The table does not lie. Rangers' debut and, they hope, only season in the Scottish Third Division shows they are third after seven matches, with a trio of wins and draws and a single defeat.
They trail joint-leaders Queen's Park and Peterhead by a point.
The overall facts and figures ought to be unremarkable, but for those following Rangers' journey in Scottish professional football's lowest tier, further analysis generates heated debate.
Three out of three wins at home pleases the club's fans, but nine points have been shelled from a possible 12 on their travels.
was a dispiriting result for the club. The performance at Forthbank sapped, probably temporarily, the enthusiasm of the Rangers supporters for visiting Scotland's football outposts.
Howls of anguish cascaded around the little ground from fans who have hitherto been bursting with defiance and pride.
Losing to the team propping up the Third Division was a sickener and has cast doubt on their previously unwavering loyalty to manager Ally McCoist.
It followed draws at Peterhead, Berwick and Annan and a fraught . On that occasion, Rangers were relieved to exit Mosset Park with a 1-0 win.
To further contrast the home and away form, Rangers recently enjoyed a 2-0 Ibrox victory over then Premier League leaders Motherwell in the Scottish Communities League Cup.
Derek Ferguson, now a football pundit with BBC Scotland, believes there is a straightforward diagnosis for Rangers' travel sickness.
"It's quite simple - it's about attitude," said Ferguson, whose Rangers career ran from 1983-1990.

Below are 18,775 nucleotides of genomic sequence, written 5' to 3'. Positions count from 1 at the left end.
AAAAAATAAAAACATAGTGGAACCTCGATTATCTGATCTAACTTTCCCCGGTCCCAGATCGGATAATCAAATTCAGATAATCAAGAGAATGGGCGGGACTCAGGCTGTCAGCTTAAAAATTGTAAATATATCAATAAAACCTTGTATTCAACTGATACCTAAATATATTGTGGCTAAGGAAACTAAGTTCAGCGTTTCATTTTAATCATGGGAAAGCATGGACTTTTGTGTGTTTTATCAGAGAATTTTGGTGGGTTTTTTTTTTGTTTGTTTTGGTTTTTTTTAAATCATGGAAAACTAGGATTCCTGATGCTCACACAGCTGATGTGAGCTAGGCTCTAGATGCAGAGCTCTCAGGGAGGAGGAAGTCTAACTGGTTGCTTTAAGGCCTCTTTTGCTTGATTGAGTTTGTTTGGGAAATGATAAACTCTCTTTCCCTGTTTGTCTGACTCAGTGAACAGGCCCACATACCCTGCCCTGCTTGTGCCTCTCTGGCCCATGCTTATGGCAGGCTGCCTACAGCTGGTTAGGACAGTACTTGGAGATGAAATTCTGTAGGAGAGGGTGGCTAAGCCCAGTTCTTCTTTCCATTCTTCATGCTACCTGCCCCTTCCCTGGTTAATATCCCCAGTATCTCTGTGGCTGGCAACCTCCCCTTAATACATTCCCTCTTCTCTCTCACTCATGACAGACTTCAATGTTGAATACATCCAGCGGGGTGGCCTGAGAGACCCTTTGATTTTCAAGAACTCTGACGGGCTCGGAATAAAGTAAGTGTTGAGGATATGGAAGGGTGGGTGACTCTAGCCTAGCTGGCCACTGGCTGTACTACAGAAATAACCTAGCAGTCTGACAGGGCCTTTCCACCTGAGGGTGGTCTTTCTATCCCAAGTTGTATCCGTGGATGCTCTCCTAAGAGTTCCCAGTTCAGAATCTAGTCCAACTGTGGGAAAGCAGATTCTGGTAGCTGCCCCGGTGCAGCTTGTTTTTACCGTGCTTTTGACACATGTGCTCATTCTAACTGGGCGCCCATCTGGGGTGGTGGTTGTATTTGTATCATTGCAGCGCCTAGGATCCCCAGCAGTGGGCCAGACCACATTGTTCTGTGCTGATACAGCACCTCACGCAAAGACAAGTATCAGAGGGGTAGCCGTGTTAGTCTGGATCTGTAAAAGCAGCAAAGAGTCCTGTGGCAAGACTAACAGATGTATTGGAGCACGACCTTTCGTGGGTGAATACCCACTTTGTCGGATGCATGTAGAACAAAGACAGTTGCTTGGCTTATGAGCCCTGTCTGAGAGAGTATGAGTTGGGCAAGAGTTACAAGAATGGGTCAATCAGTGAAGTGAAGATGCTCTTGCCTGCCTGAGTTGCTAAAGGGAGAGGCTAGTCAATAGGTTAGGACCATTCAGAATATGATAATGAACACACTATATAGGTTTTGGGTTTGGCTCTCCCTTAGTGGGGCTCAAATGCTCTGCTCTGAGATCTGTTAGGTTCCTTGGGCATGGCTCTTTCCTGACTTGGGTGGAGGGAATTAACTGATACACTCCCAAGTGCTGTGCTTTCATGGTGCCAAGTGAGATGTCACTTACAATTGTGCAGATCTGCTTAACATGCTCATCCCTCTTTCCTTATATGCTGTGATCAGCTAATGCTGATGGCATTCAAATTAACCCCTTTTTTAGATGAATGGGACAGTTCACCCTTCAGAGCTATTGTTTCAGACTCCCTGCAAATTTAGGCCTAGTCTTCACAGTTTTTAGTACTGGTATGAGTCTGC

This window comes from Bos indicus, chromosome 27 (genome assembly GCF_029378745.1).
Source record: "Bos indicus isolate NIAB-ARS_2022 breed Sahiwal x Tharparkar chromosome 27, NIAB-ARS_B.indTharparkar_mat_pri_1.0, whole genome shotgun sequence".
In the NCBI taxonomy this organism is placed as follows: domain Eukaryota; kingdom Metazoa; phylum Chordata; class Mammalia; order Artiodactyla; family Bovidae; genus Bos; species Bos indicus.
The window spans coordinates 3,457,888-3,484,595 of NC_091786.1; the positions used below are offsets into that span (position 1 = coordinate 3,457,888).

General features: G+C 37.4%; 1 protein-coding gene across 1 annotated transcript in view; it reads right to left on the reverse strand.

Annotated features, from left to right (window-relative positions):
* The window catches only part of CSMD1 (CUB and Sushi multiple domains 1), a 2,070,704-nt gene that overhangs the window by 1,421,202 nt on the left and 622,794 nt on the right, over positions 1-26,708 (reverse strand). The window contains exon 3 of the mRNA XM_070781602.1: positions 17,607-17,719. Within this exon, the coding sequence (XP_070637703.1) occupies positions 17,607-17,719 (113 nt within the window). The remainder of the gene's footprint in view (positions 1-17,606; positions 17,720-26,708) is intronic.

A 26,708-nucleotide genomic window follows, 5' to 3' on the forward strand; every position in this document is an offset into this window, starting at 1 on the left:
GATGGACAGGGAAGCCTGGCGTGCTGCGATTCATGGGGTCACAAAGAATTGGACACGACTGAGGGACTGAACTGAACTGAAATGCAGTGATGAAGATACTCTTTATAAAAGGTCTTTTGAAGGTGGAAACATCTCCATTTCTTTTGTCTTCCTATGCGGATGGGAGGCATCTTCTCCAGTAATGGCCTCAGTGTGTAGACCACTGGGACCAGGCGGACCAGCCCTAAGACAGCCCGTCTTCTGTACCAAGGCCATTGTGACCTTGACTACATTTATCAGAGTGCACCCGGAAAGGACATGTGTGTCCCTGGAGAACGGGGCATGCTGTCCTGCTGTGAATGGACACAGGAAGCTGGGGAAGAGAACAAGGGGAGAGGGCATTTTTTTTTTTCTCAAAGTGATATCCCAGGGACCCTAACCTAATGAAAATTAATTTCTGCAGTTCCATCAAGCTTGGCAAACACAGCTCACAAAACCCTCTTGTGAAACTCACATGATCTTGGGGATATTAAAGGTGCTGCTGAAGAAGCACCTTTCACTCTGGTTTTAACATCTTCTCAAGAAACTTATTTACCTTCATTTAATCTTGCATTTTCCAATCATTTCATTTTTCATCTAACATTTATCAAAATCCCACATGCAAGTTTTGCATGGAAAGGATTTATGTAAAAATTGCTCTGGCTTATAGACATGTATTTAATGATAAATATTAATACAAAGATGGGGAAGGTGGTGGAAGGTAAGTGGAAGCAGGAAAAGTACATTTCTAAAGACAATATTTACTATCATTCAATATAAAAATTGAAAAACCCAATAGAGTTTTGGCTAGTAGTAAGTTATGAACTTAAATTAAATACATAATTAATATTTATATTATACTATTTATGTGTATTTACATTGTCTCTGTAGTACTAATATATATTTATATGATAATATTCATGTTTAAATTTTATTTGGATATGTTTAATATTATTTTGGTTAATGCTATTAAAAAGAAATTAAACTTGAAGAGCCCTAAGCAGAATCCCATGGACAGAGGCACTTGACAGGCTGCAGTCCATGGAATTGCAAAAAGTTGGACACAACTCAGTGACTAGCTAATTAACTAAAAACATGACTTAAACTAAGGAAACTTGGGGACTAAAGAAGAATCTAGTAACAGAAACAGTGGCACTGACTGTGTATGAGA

"It's incredible to think we are well into October and Rangers still can't win away from home.
"Players can start to make a meal of things - the dressing-room isn't up to what they are used to, the crowds are not as big - but you've got to have the right attitiude.
"When you step off that team bus, you've got to switch on, you've got to have the right mentality. The mentality at Rangers is lacking and it's a big problem for them."
Ferguson also doubts the wisdom of signing players such as Emilson Cribari, Anestis Argyriou and Sebastien Faure to steer the club back to the SPL.
"I was amazed that Ally brought in a Brazilian, a Greek and a French guy," said the former Rangers midfielder and ex-manager of Clydebank and Stranraer.
"I would have looked at bringing in good First Division players who had sampled life in the Second and Third Division.
"You've got to get out of that league and you've got to play a certain type of football at times.
"I don't think he has brought in the right players - I'd have looked at it as a three-phase thing.
"Get out of the Third Division, then the Second and, when you are in the First Division, start to add a bit of quality, some bigger names, maybe even some foreign boys.
"When you get back to the SPL, which you assume they are going to do, then bring in the French guys and the Brazilians.
"I think he would have been better going with Scottish players who know what it is all about.
"You've got to roll the sleeves up. You've got to win your battle, whether physically or in a football sense. It doesn't look as if the Rangers players are doing that.
"If they are shell-shocked at the moment, going to places like Elgin in January is going to be a culture shock. When the weather isn't the best, you don't want to be rolling the ball along the 18-yard box."
Ferguson believes McCoist, a friend from their Ibrox playing days, has looked too far ahead, even with the imposition of the transfer ban that was one of the penalties imposed on the club.
Rangers are six weeks into a year-long transfer embargo, their punishment for bringing the game into disrepute under the calamitous stewardship of Craig Whyte.
Goalkeeper Neil Alexander and the versatile veteran Lee McCulloch represent the old guard.
They witnessed the departure of more than 20 members of the first-team squad, the promotion of a clutch of others from the reserves and the arrival of new recruits from Scotland and abroad.
McCoist cannot throw money at the problem of his team's away form; he has to manage it, through tactics and motivation. But for Ferguson, the squad must do much more to avoid further embarrassing results.
"Ally is a great guy," he said. "I am desperate to see him do well, but it's down to the players.
"They have to give themselves a shake and go out and start playing for the manager and the backroom staff."